Based on scattered reports and anecdotal evidence, the 1990s is
not proving to be a happy time for persons of minority faiths.
From China to the Sudan to Eastern Europe, religious persecution
and harassment appear to be rising. Yet issues of freedom of
religion abroad have not been given close attention by the United
States government, or by many human rights groups.
As a Clinton administration official told the Monitor, "We lost
track after the Soviet Jewry movement. There's really no 'Amnesty
International' of religion to inform us how bad the problem is."
In the next month, however, American officials in a small State
Department office will help establish a special advisory committee
that will begin to track religious persecution, make
recommendations to the White House, and even help the memberships
of various faiths act in concert against harassment.
Made up of an impressive list of 20 American scholars and
religious leaders from Protestant, Jewish, Orthodox, Muslim, and
other traditions, the committee will meet for the first time in
Currently, no official body in the US acts as a liaison to the
nation's religious community or presses to implement Article 18 of
both the United Nations Declaration of Human Rights and the UN
International Covenant on Civil and Political Rights, which
guarantee "freedom of thought, religion, and conscience" and
freedom from coercion in matters of faith.
Yet critics, many of them conservative Christians and Jews, say
the new committee is only window dressing. They claim that the
Clinton administration's foreign policy has ignored human rights,
including those of minority faiths abroad.
Clear violations of religious freedom
Even State Department sources agree that a disinterest in
religious matters in the elite secular culture of the US Foreign
Service, combined with a decline in human rights priorities after
the cold war, has resulted in scant attention paid to religious
"It is not inaccurate to say these issues have been neglected,"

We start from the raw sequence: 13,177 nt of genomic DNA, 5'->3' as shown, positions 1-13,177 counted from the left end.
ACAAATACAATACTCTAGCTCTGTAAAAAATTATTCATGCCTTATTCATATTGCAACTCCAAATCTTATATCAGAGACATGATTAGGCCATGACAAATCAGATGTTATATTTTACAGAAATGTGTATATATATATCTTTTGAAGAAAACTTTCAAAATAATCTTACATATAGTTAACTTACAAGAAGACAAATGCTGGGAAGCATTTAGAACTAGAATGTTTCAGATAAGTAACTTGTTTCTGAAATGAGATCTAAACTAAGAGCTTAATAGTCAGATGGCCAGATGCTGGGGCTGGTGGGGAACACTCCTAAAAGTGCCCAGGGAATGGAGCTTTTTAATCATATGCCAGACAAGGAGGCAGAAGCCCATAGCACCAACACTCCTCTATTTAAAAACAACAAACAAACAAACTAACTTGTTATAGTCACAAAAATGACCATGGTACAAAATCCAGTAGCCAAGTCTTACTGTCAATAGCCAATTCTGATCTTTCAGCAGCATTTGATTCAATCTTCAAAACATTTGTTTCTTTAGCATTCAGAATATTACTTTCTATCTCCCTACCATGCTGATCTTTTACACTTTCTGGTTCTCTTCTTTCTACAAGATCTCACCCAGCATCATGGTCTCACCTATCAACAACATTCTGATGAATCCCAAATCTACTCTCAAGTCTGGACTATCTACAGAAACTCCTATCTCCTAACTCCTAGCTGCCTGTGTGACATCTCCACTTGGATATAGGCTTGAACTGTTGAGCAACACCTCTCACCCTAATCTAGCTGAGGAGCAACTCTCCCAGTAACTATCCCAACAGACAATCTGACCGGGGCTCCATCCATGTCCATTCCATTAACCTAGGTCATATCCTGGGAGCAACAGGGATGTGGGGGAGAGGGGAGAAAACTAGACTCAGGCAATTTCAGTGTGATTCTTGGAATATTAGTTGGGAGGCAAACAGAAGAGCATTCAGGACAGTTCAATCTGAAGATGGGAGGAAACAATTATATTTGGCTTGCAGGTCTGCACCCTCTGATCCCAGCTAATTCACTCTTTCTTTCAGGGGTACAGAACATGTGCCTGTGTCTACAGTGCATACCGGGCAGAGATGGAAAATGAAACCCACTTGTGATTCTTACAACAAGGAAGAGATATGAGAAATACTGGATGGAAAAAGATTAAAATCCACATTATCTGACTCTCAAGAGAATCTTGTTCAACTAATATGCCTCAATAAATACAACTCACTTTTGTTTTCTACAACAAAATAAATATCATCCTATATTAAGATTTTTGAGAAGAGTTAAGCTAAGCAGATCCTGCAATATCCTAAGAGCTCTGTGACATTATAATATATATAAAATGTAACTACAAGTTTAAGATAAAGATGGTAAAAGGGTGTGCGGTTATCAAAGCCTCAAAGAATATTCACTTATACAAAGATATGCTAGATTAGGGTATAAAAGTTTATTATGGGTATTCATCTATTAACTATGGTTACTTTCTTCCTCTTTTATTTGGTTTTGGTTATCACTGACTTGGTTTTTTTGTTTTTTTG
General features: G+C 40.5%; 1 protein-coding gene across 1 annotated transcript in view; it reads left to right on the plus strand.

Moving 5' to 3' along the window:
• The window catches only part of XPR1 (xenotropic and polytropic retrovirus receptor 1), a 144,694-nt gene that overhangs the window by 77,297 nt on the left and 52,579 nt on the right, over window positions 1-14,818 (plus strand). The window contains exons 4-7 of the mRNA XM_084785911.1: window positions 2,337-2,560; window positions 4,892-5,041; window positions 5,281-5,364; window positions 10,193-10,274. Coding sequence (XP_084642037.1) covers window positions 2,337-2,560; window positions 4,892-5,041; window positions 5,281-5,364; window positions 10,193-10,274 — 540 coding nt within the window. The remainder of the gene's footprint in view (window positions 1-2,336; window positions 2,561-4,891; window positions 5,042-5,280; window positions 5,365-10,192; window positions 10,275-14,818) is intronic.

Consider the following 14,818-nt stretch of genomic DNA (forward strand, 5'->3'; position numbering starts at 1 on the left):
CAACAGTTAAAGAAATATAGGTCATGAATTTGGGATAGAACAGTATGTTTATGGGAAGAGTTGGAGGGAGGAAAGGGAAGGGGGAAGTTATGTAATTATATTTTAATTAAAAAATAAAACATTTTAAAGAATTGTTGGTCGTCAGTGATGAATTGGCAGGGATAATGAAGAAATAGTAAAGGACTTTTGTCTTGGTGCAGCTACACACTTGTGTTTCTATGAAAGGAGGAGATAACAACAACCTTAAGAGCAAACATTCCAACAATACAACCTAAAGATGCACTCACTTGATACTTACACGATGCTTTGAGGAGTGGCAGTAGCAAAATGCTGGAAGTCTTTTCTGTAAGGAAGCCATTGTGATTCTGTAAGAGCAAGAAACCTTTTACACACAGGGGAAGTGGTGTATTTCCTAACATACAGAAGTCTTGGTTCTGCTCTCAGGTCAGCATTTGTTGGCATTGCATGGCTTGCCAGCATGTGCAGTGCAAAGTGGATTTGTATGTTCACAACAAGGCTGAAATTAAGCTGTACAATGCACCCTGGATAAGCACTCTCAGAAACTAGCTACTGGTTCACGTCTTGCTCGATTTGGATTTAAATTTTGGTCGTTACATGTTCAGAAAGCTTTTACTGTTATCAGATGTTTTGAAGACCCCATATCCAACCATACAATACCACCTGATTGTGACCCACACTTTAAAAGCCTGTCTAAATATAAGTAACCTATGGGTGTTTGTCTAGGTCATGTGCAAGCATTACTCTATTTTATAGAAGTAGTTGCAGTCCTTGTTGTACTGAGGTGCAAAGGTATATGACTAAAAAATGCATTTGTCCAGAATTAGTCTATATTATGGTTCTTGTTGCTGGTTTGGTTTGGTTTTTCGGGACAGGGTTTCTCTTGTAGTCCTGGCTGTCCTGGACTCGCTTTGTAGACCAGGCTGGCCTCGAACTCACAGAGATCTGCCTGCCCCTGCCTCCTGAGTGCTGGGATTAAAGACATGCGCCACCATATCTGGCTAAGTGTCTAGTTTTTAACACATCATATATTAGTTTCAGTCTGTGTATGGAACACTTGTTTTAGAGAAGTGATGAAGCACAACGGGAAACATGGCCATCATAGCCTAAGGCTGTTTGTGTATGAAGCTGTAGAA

says an American official close to the new committee. "But they
haven't been singled out for neglect. The whole area is terra
incognita for us."
Clearly, there are many violations of the UN religious freedom
articles. For example:
*During 1996, China imprisoned hundreds of Tibetan Buddhist
monks in an ongoing crackdown on believers. Roman Catholic leaders
were imprisoned, and three Christian evangelicals were killed, for
worshipping independently of state-authorized churches. Last
spring, nearly 15,000 churches, temples, and religious grave sites
were destroyed in the coastal province of Zhejiang.
*In October, an Assemblies of God leader in Iran, the Rev.
Mohammed Bagher Yusefi, was found dead under suspicious
circumstances - the fourth Iranian Protestant leader to die
mysteriously since 1994. Yet that figure pales when compared with
the dozens of leaders of Bahai's National Spiritual Assembly in
Iran who have been jailed or killed.
*In Indonesia's East Java region in October, 25 Christian
churches were burned and five people killed in religious riots
involving Muslims and Christians.
*In southern Sudan, Christians are routinely imprisoned and, as
two Western reporters discovered earlier this year, their children
have been sold as slaves.
*Buddhist monks in Cambodia and Vietnam are systematically
arrested and imprisoned.
What is not clear is the scope of the problem. No comprehensive
human rights reports of the type done on political, gender, or
ethnic rights violations have been undertaken.
Amnesty International documented religious persecutions in China
in 1995 and 1996, and the State Department's annual report has a
section on religion. But there is a lack of basic
country-by-country assessments weighing physical torture of Coptic
Christians in Egypt, for example, with more widespread but less
visible harassment like denial of the right to assemble or to
possess religious texts, employment discrimination, or the various
minor prejudices that makes daily life difficult for groups such as
Catholics and evangelicals in Ukraine. …